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The Florida governor's victory comes as questions swirl around whether he'll run for president in 2024.
This article was first published by Route Fifty partner publication The News Service of Florida.
TAMPA --- Gov. Ron DeSantis easily won a second term Tuesday and further cemented his conservative imprint on the state, amid growing speculation that he will run for the White House in two years.
With First Lady Casey DeSantis at his side, DeSantis appeared before a boisterous crowd at the Tampa Convention Center and said, “I have fought the good fight,” while touting Florida’s stance against federal directives.
“And so today, after four years, the people have delivered their verdict: Freedom is here to stay,” DeSantis said to a roar of cheers.
DeSantis. who ran for re-election with Lt. Gov. Jeanette Nunez, said “we reject woke ideology” and that “while our country flounders due to failed leadership in Washington, Florida is on the right track.”
“I believe that the survival of the American experiment requires a revival of true American principles. Florida has proved that it can be done,” DeSantis said. “We offer a ray of hope that better days still lie ahead.”
Democratic challenger Charlie Crist gave a roughly two-minute concession speech to a small crowd of supporters at the Carillon Park Hotel in his hometown of St. Petersburg.
“We were the underdog from the minute I entered this race 18 months ago. I knew we would be outspent. I knew we would not have as many television ads. But you know me. I am an optimist. I love Florida,” Crist, a former Republican governor who later was elected as a Democrat to Congress, said in a prepared statement. “Together, we stood up for our democracy and our freedoms, and we treated everyone with dignity and respect. I am very proud of that --- and you should be too.”
Lisa Straehley, executive director of the Sawgrass Progressives political-action committee, said Democrats need to “try something a little bit different” to motivate voters.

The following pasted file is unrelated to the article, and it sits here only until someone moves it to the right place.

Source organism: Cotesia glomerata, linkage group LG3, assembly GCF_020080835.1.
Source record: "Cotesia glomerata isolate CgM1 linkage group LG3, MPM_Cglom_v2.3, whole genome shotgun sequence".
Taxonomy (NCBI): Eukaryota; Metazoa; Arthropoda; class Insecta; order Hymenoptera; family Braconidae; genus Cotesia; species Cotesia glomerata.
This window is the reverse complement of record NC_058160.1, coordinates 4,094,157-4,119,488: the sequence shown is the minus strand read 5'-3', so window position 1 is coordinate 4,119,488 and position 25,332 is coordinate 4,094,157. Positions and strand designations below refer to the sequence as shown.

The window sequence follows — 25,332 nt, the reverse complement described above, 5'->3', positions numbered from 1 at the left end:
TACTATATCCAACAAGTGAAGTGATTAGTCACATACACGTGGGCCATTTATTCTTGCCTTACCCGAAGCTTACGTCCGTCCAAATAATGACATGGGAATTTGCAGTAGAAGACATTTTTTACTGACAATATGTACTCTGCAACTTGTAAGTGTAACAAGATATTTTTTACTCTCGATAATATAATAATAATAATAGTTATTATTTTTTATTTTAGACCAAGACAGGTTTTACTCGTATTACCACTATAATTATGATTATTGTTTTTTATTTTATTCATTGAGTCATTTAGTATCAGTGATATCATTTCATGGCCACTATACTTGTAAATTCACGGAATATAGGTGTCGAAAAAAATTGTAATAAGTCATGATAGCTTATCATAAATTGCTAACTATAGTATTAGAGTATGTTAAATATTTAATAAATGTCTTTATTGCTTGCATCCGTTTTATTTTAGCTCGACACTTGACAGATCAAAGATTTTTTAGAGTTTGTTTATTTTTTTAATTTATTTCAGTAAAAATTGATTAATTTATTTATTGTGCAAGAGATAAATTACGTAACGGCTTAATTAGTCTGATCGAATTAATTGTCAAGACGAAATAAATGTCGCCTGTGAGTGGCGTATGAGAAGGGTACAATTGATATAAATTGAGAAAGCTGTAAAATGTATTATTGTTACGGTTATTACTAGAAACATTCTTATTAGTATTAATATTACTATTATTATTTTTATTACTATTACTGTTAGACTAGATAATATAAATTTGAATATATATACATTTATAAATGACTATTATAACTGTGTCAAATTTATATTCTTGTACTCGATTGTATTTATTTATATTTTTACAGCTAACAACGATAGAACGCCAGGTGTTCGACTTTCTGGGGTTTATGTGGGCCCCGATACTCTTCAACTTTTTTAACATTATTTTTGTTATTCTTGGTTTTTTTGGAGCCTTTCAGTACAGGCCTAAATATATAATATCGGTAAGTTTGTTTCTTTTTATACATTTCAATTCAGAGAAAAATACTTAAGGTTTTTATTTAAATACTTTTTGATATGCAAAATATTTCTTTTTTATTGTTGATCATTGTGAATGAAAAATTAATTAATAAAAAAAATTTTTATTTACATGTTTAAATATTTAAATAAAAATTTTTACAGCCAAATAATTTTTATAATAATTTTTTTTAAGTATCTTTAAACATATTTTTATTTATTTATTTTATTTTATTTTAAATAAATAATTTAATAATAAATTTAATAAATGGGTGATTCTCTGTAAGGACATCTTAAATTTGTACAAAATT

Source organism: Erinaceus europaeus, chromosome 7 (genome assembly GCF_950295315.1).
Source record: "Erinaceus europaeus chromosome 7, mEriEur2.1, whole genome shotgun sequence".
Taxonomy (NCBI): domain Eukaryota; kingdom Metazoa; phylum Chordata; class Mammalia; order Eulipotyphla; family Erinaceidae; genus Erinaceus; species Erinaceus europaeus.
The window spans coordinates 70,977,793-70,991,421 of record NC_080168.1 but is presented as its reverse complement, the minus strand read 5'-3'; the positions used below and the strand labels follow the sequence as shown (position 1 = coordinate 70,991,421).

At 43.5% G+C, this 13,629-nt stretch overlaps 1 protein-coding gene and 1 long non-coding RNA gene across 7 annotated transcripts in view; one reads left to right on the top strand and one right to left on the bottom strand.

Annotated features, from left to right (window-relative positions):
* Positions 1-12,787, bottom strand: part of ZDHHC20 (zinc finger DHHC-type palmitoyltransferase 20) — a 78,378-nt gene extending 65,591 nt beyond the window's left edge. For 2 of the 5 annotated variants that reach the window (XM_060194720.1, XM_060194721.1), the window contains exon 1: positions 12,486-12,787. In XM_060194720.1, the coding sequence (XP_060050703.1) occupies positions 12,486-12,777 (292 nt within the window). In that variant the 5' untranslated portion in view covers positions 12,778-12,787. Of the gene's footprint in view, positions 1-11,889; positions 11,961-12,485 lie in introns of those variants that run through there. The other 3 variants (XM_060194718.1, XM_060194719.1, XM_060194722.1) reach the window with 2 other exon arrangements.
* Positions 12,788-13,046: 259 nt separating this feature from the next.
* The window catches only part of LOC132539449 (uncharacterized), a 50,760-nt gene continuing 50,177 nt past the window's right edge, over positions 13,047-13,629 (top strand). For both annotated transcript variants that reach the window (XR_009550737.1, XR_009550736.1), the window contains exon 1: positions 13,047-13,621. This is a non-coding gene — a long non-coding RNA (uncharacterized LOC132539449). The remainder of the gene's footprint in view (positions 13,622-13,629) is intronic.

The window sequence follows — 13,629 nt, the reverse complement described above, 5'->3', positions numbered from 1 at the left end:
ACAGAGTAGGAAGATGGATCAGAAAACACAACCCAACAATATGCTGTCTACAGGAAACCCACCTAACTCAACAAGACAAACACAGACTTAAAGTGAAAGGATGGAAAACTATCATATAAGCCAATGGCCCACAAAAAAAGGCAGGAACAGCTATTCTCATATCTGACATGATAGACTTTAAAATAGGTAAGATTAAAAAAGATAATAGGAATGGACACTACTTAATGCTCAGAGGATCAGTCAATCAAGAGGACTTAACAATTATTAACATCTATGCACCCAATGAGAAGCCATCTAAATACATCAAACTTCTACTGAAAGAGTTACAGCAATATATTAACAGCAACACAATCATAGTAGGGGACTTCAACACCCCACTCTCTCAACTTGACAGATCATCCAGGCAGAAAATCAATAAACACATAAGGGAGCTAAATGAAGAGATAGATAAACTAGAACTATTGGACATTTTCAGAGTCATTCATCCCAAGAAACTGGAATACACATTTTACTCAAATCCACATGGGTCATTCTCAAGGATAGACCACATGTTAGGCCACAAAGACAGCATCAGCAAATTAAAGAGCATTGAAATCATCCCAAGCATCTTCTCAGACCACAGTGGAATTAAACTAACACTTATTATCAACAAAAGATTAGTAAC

“I’m definitely disappointed. Obviously, we would have liked tonight to have gone better,” Straehley, who was at Crist’s election-night party, said. “But we knew months and months ago that this was going to be a tough year.”
Florida Democratic Party Chairman Manny Diaz called Crist’s campaign “one of dignity and respect.”
“Charlie treats every Floridian like his neighbor and always fights for what’s right,” Diaz said in a statement.
With Republicans taking a voter-registration lead during the past year and DeSantis amassing an unprecedented amount of money, the election-night outcome left little suspense. As of 10:30 p.m., results posted on the state Division of Elections website showed DeSantis with about 59 percent of the vote.
When he was first elected governor in 2018, DeSantis defeated Democrat Andrew Gillum by 0.4 percentage points.
The final days of the campaign focused more on the possibility that DeSantis will run against former President Donald Trump in 2024 for the Republican presidential nomination than about the governor’s race. Trump over the weekend gave the governor both re-election support and a derogatory nickname “Ron DeSanctimonious.”
The campaign was interrupted in late September by Hurricane Ian, which caused massive damage across the state. DeSantis was on television daily leading disaster-recovery efforts that included standing with President Joe Biden to accept federal storm assistance.
DeSantis and Crist held only a single debate on Oct. 24 in Fort Pierce.
DeSantis, who during the later stages of the election cycle traveled the country to raise money and stump for other Republicans, campaigned on maintaining the “free state of Florida.”
Republicans in the Legislature and on the state Cabinet have largely followed DeSantis' lead on many policy issues. His hand was further strengthened Tuesday, as Republicans added to their overwhelming majorities in the House and Senate and won all three Cabinet seats.